The third Harvester Homecoming took place on August 6-7, 2021, on the grounds of the former International Harvester Engineering Center in Fort Wayne, IN. This isn’t your average truck show. In addition to a plethora of IH trucks of all models and sizes, along with dozens of Scouts, it also serves as a reunion for former and current IH and Navistar employees. Former employees on hand meant amazing tour guides were leading packs of eager attendees around the huge facility on foot. Bus tours of the rest of the sprawling grounds were available, too (more on that later).
The building, set up in the shape of the iconic IH logo, once housed tons of testing facilities, such as extreme hot and cold test rooms, and modeling and design – including an enormous room that was once filled with row upon row of men hunched over drafting tables (an uncomfortable pose I know all too well). It is now owned by a non-profit, which is converting it into a museum. Trucks and items have been donated already, and Navistar loaned a large number of vehicles to put on display, as well.
I attended last year’s event in 2020, but this time it was a completely new experience, thanks to a different tour guide. My group was led by Tom, who had been an engineer and technician for Navistar for 27 years (from 1985 until the engineering center was closed in 2012). Other than my friend Leslie Madigan, our group consisted of Tom’s immediate family. Tom led us around for well over an hour, sharing stories in now-empty rooms, where many notable memories had taken place years ago.
The first stop on the tour actually included a former sculptor describing the early stages of the design process. He was surrounded by his old workspace setup, and drawings and paintings he would have used to create his model. While demonstrating his trade, he also talked us through the design process, from initial sketch concept to finished product. From there, Tom led us down the hall to a conference room. He vividly remembered being called in to fix a projector during a high-level meeting. Successful repairs in situations like that made him the hero of the moment.
At 2:00 pm, we boarded a bus for a tour of the grounds with some friends and other attendees. Another former employee brought it all back to life, along with the help of some passengers who had also worked there at one point or another. With all of their memories combined, it was a fun and informative experience. The bus took us past the test track, a sound testing facility, and other buildings in the complex.
After the tours ended, Leslie and I wandered around for a while reading information boards in front of vehicles, visiting with vendors, chatting with friends, and (very importantly) cooling off with ice cream. As I walked around, I filmed a 13-minute video you can find on my YouTube channel (Miss Flatbed Red). The owner of the very last Scout ever made happened to be on hand as I walked past, so you can enjoy a spotlight on it in the video. While a guided tour isn’t required, it definitely made the day more meaningful and interesting. The employees are so passionate about their time working there, it would be a waste to attend and not to listen to what they have to say and share.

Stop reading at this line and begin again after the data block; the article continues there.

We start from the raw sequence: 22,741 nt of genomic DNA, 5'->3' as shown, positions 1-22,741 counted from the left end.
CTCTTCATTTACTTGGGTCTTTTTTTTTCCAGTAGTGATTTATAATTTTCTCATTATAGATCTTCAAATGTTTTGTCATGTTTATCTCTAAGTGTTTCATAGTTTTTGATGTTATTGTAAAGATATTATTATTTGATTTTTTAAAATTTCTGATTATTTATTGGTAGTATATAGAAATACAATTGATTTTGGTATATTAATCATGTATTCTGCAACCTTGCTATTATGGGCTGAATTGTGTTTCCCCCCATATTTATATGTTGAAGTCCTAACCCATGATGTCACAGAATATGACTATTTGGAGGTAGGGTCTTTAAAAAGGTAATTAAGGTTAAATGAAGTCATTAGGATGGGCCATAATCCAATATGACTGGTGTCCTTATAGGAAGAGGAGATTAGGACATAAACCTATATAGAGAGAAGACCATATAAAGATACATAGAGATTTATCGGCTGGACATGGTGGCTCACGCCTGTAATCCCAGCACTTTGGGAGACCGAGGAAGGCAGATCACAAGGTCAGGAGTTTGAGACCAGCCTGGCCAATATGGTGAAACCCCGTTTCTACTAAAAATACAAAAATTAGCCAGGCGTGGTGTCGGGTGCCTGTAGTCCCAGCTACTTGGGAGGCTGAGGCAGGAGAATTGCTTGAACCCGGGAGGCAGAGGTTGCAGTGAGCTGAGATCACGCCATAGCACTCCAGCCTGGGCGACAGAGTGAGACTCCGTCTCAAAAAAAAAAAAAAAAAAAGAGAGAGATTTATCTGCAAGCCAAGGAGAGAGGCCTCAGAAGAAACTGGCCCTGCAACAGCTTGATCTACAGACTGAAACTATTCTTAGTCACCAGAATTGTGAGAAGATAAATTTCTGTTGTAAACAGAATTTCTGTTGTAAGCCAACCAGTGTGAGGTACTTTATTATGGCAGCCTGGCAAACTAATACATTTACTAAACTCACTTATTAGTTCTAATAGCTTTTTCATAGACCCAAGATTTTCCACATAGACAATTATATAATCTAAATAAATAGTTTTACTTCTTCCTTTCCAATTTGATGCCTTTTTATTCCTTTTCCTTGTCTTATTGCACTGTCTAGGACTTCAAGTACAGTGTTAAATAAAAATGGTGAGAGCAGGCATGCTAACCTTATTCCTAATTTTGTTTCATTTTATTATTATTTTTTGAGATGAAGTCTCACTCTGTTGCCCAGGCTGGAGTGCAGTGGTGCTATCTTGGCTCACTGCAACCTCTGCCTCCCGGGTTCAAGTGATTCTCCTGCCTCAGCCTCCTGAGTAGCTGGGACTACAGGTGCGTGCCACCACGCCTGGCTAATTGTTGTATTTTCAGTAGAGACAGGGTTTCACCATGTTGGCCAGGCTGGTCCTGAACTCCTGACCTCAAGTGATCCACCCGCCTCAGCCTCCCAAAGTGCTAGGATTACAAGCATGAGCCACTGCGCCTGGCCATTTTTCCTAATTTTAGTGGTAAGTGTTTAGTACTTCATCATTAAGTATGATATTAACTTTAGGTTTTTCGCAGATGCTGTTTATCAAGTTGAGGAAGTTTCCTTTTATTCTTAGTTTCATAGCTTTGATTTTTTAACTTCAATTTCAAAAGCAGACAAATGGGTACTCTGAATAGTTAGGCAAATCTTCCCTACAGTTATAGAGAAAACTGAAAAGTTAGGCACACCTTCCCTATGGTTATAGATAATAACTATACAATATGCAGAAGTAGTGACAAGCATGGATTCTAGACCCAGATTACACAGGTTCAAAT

While this is not a competitive event at all, two awards were given out: Employee’s Choice and Best of Show (which is also picked by some past employees). Employee’s Choice went to Kenny & Monica Gray of Newark, OH, and Best of Show was awarded to Stevie Stevenson of Salisbury, MD.
I caught up with Stevie as the show was winding down, and when I was unaware there were any awards at all. I simply liked his truck and wanted to show him a photo I took of it back in Harrisonburg, VA at the ATHS national convention. At the same convention, Stevie’s friend, Nelson Lemmond, began putting the pressure on him to attend the Harvester Homecoming. A bribe was the final push to get Stevie to drive 700 miles to the show with four trucks.
Stevie has been trucking for 53 years, having started driving at the age of 15. “It’s only bragging if you can’t back it up,” he said. “I’ve driven over 5.5 million miles, and never had one accident.” Over those 53 years, he’s also been awarded Maryland’s 2000 Logger of the Year award. In 2001, the company won the East Coast Logger of the Year award. Prior to that, no one from his state had ever even been nominated.
His award-winning truck is a 1981 4300 Series International. It has a 13-speed transmission hooked to a 400 Big Cam 3 Cummins, which, as he said, “Was a very stout motor in its time.” With approximately 400,000 original miles, it is “by no means worn out.” Stevie has only had the truck since November 2020, when he purchased it from a gentleman in Pittsburgh. “Since we brought it home, two of my best friends/employees have spent over 700 hours – and too much money – on it. We worked around the clock for three weeks from 7:00 am until 9:00 or 10:00 at night so we could make this show.”
Stevie himself did a great job at summarizing this unique show, so I’ll let him wrap things up. “I’ve probably been to over 100 shows all over the country, but this is the most unusual show I’ve ever been to. It’s so much different. I’ve met so many former employees of IH, and everyone has gotten so emotional (many of them have cried). They’re so appreciative we’ve brought the trucks back for this show. Every employee said how much they loved working for IH, how well they were paid, how much they enjoyed the work, and how sad they were that it closed.”
Aside from $3.00 to park, this event was free. You can follow this event on Facebook (Harvester Homecoming) or visit their website for details about the 2022 event being held on August 5-6 (www.harvesterhomecoming.com). Thanks to everyone who made me feel so welcome and made this show a true “homecoming” for former IH employees and IH fans alike.